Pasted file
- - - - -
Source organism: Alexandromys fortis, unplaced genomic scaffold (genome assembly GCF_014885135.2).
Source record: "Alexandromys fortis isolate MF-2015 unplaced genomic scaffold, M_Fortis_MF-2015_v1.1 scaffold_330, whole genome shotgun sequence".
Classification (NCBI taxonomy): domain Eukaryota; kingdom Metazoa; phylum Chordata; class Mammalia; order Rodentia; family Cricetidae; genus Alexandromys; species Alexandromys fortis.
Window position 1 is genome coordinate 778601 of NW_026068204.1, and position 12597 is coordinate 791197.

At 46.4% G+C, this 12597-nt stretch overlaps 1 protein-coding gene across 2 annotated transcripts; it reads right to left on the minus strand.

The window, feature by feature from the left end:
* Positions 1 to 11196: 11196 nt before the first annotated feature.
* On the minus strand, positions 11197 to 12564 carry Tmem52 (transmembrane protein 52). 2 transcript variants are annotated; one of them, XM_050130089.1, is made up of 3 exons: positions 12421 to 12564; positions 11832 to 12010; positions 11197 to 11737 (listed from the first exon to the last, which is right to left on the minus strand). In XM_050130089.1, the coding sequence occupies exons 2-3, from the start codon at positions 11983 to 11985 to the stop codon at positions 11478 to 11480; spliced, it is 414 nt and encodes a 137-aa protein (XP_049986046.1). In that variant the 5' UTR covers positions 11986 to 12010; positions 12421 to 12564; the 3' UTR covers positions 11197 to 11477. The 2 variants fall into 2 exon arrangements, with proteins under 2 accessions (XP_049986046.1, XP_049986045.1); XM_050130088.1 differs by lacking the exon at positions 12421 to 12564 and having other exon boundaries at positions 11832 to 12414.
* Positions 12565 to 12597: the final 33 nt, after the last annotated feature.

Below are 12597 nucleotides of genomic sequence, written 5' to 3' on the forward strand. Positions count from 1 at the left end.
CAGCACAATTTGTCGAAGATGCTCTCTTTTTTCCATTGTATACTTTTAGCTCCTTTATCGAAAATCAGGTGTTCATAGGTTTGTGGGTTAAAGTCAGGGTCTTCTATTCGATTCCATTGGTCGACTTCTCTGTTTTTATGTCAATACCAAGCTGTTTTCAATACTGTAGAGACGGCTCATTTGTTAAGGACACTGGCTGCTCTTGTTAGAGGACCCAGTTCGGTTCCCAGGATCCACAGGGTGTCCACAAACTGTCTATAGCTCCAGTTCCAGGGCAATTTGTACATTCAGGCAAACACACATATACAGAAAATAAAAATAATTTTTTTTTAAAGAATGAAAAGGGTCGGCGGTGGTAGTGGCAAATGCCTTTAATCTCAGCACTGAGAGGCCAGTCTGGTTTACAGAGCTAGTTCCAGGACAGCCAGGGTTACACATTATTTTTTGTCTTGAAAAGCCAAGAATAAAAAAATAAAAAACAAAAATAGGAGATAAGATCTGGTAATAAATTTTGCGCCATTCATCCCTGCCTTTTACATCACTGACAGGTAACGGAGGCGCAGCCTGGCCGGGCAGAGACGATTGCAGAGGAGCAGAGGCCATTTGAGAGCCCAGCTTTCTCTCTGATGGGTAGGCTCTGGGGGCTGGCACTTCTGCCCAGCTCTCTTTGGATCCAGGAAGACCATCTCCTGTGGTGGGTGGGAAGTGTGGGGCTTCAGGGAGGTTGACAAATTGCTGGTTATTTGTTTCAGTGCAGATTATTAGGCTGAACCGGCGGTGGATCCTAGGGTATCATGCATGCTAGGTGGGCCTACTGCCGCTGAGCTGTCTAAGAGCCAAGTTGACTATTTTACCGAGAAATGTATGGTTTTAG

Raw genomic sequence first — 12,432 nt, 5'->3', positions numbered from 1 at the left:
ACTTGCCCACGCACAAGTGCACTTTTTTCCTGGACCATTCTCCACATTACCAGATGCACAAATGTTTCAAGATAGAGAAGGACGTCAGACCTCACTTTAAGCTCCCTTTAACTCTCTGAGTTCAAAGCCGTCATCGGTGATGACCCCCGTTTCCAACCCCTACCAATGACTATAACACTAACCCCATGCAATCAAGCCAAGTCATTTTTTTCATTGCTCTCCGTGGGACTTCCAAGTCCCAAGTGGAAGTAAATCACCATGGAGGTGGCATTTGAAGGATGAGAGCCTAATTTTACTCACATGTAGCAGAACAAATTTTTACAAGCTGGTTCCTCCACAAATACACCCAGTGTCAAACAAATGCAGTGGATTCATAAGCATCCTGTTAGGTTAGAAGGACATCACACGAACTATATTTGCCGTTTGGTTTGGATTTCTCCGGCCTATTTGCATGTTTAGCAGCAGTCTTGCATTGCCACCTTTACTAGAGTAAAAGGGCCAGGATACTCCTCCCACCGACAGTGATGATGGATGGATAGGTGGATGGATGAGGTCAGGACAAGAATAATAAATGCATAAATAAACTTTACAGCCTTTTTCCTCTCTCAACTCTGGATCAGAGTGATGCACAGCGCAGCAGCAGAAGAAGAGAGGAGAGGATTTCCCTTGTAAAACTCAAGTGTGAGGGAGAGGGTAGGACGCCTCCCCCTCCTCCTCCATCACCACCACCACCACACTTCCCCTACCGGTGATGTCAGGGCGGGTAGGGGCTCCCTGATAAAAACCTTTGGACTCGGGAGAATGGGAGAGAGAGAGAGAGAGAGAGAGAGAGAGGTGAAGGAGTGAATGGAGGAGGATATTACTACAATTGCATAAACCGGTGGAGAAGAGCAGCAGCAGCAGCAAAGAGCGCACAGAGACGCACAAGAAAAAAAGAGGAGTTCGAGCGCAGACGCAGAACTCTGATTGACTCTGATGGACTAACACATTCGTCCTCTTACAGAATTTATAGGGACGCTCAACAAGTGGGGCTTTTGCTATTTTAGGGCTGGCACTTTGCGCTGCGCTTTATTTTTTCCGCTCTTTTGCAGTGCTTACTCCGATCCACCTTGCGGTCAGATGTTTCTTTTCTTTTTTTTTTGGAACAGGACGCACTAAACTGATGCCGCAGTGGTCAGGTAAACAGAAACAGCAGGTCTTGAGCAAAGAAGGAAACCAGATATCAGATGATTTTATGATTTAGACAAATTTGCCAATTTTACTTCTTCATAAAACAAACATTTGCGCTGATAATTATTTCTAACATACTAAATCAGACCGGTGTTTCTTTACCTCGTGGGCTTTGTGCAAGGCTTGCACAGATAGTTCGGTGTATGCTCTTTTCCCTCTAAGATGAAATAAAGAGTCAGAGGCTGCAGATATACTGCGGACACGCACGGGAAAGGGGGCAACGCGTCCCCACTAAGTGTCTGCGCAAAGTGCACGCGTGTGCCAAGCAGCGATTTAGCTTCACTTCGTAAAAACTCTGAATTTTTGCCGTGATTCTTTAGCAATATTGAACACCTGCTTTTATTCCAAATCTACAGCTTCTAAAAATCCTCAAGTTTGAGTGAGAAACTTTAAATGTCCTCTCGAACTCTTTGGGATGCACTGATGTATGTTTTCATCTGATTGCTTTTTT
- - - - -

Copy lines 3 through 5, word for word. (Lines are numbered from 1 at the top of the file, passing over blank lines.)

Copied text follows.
Classification (NCBI taxonomy): domain Eukaryota; kingdom Metazoa; phylum Chordata; class Mammalia; order Rodentia; family Cricetidae; genus Alexandromys; species Alexandromys fortis.
Window position 1 is genome coordinate 778601 of NW_026068204.1, and position 12597 is coordinate 791197.

At 46.4% G+C, this 12597-nt stretch overlaps 1 protein-coding gene across 2 annotated transcripts; it reads right to left on the minus strand.